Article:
What’s Cookin’ – Fried Stuffed Zucchini Blossoms

My red headed middle child loves fried stuffed zucchini blossoms.  The window for preparing these little treats is very small, and since we are so busy this Spring, last Sunday was the day we got together and prepared them.

We treat zucchini as a vegetable, but botanically, it is an immature fruit.  A zucchini is the swollen ovary of the female zucchini flower.

Sounds painful and vaguely familiar to me.

Here is a female zucchini flower.  See the little zucchini plant on the stem end of the flower?  Female flowers have pistils.

Here is a male zucchini flower.  It is on a regular stem.  Male zucchini flowers have stamens.

If you have female flowers with little zucchinis attached, then it is safe to pick the male flowers.  Their work is done.

See the stamen inside the flower?  Pinch it off.

Cover your ears so that you don’t have to hear the screaming from your hubby because you have just castrated a flower.

Save the stamens to make stock.

Ha ha.

Throw them out.

Seriously, someone will probably send me a message about how you can serve these.  I’m a pretty adventurous eater, but I don’t think so.  I wouldn’t go to one of those festivals they have in the country after calves are castrated either.

Carefully, wash the blossoms.  Don’t worry if they rip a little.  The petals will wrap around the filling and stick to it nicely.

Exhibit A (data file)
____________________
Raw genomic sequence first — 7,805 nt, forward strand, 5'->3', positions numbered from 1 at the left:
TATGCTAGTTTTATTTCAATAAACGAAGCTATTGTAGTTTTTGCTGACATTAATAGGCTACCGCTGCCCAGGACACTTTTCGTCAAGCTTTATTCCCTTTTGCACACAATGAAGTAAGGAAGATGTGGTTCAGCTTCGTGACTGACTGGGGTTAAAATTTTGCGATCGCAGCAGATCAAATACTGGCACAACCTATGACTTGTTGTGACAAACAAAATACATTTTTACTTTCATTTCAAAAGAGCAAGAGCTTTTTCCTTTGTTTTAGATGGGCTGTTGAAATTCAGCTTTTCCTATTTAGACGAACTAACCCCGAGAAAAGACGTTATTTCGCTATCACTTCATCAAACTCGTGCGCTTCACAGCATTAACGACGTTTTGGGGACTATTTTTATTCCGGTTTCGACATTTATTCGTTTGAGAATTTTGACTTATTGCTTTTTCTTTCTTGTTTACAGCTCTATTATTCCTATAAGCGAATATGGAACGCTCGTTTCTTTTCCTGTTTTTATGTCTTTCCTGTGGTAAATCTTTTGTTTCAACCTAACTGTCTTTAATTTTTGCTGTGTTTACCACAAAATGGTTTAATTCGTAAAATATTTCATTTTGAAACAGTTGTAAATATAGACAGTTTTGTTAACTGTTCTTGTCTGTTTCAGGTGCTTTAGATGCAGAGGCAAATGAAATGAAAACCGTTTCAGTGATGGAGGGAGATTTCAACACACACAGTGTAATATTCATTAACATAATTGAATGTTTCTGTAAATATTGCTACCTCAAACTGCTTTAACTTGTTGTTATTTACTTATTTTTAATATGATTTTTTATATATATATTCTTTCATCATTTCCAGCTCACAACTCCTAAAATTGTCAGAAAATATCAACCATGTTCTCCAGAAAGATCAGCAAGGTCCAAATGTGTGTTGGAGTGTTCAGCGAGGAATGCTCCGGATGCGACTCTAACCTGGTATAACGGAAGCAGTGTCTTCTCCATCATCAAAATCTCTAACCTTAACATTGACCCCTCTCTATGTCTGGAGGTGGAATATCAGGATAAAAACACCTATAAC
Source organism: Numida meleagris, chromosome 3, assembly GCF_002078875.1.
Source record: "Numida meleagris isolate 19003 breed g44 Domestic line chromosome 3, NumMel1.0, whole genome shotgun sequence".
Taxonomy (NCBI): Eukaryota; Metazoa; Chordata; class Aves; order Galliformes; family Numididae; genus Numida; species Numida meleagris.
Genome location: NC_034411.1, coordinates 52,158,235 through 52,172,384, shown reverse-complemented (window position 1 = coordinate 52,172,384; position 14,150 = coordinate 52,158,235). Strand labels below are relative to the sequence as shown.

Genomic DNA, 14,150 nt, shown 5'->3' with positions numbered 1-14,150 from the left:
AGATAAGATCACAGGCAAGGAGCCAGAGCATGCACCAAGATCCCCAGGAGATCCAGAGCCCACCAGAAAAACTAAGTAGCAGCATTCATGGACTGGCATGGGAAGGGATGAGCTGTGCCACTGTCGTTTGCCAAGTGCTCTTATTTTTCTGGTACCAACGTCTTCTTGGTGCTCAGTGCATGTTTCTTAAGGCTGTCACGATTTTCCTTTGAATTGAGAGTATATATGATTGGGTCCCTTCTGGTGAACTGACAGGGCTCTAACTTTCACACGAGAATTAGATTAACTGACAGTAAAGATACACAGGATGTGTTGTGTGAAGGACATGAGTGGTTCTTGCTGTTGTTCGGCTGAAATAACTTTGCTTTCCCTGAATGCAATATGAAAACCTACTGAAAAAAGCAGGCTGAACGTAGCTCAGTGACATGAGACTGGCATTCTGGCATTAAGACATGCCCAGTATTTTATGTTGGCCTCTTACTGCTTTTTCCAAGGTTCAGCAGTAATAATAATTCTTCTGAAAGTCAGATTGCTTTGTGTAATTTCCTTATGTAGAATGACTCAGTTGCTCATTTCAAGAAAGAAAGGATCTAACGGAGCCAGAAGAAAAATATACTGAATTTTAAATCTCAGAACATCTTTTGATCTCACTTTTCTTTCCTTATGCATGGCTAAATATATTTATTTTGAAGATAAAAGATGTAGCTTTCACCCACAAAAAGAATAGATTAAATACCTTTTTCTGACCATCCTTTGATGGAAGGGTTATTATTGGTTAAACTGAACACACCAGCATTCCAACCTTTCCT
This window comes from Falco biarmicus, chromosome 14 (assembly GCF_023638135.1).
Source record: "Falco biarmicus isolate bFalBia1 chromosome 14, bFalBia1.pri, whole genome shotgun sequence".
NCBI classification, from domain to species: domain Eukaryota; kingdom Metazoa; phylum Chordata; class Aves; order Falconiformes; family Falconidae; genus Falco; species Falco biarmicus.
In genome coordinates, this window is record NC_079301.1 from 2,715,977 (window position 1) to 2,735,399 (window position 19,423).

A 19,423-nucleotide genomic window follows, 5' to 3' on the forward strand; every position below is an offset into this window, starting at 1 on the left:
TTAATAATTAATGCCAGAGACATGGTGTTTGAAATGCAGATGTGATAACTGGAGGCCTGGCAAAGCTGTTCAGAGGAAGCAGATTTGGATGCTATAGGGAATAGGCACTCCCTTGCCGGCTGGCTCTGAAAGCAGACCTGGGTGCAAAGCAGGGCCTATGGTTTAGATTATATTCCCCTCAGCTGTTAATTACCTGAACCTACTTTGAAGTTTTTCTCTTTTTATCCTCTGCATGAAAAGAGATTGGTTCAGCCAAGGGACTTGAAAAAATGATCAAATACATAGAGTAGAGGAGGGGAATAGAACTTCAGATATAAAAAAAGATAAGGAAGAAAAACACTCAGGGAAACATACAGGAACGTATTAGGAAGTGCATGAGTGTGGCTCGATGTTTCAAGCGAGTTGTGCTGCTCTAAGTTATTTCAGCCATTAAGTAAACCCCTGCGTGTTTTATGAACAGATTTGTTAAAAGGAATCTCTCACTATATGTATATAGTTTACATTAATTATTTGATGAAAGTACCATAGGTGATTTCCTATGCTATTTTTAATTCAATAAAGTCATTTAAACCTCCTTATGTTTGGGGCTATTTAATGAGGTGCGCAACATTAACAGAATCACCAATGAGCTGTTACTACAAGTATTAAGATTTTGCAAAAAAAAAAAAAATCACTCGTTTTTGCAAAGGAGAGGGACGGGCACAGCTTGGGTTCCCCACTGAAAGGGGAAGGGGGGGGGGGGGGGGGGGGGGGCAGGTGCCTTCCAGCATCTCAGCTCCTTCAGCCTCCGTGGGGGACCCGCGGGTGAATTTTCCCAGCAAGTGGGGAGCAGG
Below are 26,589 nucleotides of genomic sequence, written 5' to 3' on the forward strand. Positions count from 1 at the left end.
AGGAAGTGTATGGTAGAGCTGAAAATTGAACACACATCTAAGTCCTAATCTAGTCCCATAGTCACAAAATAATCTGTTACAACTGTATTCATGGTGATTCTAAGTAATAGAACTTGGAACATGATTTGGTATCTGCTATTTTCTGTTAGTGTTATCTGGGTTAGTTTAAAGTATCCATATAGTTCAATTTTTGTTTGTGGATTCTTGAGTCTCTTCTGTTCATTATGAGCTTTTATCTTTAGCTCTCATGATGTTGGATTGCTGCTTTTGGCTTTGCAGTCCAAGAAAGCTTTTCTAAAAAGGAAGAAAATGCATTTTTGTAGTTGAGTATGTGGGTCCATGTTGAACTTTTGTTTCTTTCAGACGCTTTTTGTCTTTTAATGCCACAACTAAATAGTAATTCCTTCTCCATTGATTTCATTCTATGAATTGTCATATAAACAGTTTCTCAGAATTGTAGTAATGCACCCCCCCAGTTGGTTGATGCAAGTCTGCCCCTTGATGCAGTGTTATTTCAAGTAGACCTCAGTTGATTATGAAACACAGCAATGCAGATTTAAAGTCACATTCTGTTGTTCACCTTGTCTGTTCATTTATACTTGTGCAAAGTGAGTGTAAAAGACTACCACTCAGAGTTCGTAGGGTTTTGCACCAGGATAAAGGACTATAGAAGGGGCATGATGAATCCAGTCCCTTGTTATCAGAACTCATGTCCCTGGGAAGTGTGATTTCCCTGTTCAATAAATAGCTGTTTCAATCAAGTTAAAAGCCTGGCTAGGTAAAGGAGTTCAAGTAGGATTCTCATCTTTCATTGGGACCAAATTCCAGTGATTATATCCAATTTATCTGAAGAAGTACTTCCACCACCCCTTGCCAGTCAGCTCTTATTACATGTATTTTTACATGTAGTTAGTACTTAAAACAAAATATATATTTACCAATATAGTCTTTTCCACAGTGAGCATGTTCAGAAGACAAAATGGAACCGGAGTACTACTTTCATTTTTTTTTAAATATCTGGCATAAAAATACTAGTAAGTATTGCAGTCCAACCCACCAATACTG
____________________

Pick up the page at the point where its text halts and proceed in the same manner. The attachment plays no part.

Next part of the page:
Batter ingredients – club soda, flour, and salt.  Whisk together and set aside.

Filling ingredients – cheeses, basil, parsley, garlic, and pepper.

I use 1/4 cup of Monterey Jack cheese, 1/4 cup of goat cheese, and 1/4 cup of cream cheese, but you can use 3/4 cup of any combination of cheeses that you prefer.  I would steer away from a strong or spicy cheese, though, since the blossoms are delicate, you want something that complements them.

Mix together the filling ingredients until well blended.  Using a teaspoon, carefully fill the zucchini blossoms.

Depending on the size of your blossoms, you may be able to fill up to 18.  The batter makes enough for up to 18, too.

Heat your oil and have your batter, zucchini blossoms, and plate with paper towel ready to go.

At this point, you want to have everything ready because they will cook quickly.

Dip the zucchini blossom into the batter and allow the excess to drip off.

Fry in small batches until lightly browned.  This will only take a few minutes per batch.

Allow to drain on paper towels, and season with a little Kosher salt.  Here is our batch, ready to eat.

These are lovely little appetizers.

Here is what they look like on the inside.  I like to pop whole ones right into my mouth.

This batch disappeared in a few minutes.  And I am happy to report that my hubby ate a few, too.


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8 Responses to What’s Cookin’ – Fried Stuffed Zucchini Blossoms

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